port, has made a memorial gift of $100,000
to the Williamsport Dickinson Seminary,
of which he is director and treasurer. The
gift is a memorial to his wife. This is the
largest gift ever made to the Seminary,
which is just now entering upon a pro-
gram of expansion in building and scho-
lastic curriculum, and which can now be
carried out on a broader scale than at first
planned. rk ¥
—One of the largest car orders received
in recent years was awarded on Saturday
to the American Car and Foundry compa-
ny, at Berwick, 2000 steel box cars for the
Pennsylvania Railroad company and 750
steel frame automobile cars for the Del-
aware, Lackawanna and Western Railroad
company. Construction work will be
started as soon as material is on hand.
With the orders recently received, Satur-
day's bookings are sufficient to keep the
plant busy for nearly nine months.
—Testifying that her daughter, Jennie
Scotko, 18 years old, had stolen clothing
belonging to mourners at a funeral at her
home and that she had not yet recovered
her best coat, which was among the stolen
articles, Mrs. Scotko, of Shamokin, influ-
enced the Northumberland county court
jury at Sunbury, on Monday, to send her
daughter and a companion, Marie Bartko,
also of Shamokin, to a reform institution.
She testified that she is the mother of
thirteen children, nine of whom are yet at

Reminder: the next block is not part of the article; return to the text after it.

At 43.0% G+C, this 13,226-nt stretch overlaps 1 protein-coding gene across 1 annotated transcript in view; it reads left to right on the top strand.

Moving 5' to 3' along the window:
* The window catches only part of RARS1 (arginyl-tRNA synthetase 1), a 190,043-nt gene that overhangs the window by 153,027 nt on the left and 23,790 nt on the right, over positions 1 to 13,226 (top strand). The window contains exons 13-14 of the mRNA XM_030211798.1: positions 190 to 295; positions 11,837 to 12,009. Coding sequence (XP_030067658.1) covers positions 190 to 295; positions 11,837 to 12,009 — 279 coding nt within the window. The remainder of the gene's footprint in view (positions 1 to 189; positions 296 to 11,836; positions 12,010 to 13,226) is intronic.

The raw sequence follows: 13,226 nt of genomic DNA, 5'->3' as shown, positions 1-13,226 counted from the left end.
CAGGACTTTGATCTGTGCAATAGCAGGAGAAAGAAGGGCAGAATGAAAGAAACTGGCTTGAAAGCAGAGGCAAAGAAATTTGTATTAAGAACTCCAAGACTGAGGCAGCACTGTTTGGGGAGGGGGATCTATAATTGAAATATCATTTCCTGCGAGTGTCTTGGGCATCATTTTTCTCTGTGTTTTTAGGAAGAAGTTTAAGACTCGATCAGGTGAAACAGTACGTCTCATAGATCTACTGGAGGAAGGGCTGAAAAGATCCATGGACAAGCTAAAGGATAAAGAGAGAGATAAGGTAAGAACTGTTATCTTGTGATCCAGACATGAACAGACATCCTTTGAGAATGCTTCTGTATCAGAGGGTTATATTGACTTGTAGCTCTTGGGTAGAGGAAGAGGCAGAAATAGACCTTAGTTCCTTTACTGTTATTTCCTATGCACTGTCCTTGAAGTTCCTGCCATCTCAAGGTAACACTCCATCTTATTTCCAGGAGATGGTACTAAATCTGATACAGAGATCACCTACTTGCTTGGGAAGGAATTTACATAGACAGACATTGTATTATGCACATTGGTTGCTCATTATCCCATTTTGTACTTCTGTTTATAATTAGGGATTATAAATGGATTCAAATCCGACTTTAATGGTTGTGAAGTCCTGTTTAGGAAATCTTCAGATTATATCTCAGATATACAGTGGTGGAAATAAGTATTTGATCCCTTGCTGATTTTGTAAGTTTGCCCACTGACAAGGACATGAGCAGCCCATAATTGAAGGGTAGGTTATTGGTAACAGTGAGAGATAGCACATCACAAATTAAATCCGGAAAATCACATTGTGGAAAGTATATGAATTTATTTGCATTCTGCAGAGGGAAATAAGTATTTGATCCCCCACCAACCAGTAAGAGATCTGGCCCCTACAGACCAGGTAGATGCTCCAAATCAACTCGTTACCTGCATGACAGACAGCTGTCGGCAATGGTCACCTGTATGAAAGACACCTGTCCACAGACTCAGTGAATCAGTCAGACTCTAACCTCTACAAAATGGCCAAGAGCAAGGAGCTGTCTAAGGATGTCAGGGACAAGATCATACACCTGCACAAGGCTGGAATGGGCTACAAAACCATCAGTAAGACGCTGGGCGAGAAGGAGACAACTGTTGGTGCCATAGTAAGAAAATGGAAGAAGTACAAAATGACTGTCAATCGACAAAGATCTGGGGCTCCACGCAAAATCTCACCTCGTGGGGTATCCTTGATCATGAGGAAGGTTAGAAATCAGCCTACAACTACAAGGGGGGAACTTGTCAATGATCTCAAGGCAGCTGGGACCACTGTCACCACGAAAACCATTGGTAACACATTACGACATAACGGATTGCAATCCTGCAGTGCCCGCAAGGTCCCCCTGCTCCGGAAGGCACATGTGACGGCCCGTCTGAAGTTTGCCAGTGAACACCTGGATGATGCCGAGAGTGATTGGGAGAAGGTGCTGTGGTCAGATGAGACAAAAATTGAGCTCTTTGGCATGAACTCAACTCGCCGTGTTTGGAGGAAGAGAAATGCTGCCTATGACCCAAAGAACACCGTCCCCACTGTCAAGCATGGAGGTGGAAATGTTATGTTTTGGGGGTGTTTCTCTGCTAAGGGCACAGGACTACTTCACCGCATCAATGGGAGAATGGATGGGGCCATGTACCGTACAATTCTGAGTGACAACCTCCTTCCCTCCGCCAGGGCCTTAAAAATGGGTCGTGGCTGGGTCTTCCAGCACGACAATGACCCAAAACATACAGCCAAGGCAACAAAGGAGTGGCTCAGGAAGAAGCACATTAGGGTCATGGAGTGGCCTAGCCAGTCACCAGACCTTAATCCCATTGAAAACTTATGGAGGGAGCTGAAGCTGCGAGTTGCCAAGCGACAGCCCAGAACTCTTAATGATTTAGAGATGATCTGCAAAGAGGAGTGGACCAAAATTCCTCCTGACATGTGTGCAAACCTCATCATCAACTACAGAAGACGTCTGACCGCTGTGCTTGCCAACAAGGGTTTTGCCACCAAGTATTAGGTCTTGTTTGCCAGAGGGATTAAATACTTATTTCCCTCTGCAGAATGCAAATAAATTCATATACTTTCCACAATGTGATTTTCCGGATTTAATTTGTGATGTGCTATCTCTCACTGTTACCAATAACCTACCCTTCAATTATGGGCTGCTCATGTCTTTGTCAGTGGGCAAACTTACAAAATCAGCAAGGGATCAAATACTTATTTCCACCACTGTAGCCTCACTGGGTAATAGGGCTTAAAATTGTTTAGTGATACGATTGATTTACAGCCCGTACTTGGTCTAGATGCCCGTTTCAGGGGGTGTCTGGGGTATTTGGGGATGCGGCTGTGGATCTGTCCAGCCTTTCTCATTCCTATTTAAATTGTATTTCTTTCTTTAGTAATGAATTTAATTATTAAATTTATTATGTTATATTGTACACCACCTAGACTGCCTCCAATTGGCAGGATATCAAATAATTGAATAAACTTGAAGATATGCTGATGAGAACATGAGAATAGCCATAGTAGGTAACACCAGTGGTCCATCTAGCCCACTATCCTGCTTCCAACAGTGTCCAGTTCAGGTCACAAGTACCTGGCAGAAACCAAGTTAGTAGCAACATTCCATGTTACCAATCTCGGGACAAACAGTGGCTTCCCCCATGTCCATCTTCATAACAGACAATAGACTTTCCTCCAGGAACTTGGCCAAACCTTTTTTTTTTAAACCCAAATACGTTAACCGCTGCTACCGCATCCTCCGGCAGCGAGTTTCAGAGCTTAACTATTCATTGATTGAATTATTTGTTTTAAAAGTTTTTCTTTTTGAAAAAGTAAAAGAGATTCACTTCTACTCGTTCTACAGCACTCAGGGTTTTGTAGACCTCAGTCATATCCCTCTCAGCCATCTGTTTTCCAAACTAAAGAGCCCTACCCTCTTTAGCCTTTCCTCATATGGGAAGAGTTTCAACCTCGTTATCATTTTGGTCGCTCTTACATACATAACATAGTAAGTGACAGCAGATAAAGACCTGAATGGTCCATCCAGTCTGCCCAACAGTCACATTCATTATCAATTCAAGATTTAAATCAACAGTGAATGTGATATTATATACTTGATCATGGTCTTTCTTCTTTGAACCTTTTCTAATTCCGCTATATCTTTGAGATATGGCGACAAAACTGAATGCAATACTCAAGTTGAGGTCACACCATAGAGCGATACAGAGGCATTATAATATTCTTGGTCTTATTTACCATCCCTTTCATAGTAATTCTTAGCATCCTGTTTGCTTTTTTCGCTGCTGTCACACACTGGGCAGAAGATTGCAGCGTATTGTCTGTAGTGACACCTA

home, and was unable to control her eld-
est. »
—Having 2,300 volts of electricity pass
through his body without killing him, was
the frightful experience of Michael Stis-
hock, a Shamokin miner employed at the
Hickory Ridge colliery, on: Friday. - Stis-
hock is employed at the colliery: engine
house, and while leaning over a guard rail
making adjustments to the machinery, ac-
cidentally came in contact with a high ten-
sion wire. His screams attracted the at-
tention of another employee who rushed
to the switch box and shut off the current.
Stishock dropped to the floor unconscious,
but was revived a short time later by a
physician. It was found that he suffered
burns about the abdomen and left shoul-
—Shamokin officers and State police are
searching for an automobile truck, believ-
ed to have been responsible for the death
of John Purcell, aged 23 years, who was
found along the Shamokin-Mount Carmel
road a short distance east of Shamokin at
6 o'clock Saturday morning, with his chest
badly crushed and unconscious. He died
an hour later in the Shamokin State hos-
pital without having regained conscious-
ness. Purcell was employed as a driver
at the Burnside colliery and was on his
way to work when he was apparently run
down. It is believed that a heavy log
truck or similar vehicle struck him and
run him down without the driver know-
ing it. An official investigation is being
conducted by Dr. Joseph Fisher, coun-
ty coroner.
—Official notice has been given by N. R.
Buller, commissioner of State fisheries at
Harrisburg, that all streams in game ref-
uge No. 30, located in Norwich township,
McKean county, will be closed to fisher-
men for a term of five years, the streams
to be used during that period for the prop7
| agation of brook trout. The brooks which
j are closed under the order include Indian
run, Havana brook and Long Hollow run.
Twenty years ago these were among the
most prolific trout streams in the State,
. prior to the building of the town of Nor-
wich in that vicinity by the Goodyear
| Lumber company, of Buffalo, N. Y. An
immense sawmill was erected there, other
industries flourished and for fifteen years
Norwich was a thriving village of 1500
people, with churches, schools, theatres
and stores. Today bears, deer, wildcats
and foxes roam the brush-covered streets
of Norwich, which is gradually going back
to the forest from whence it came,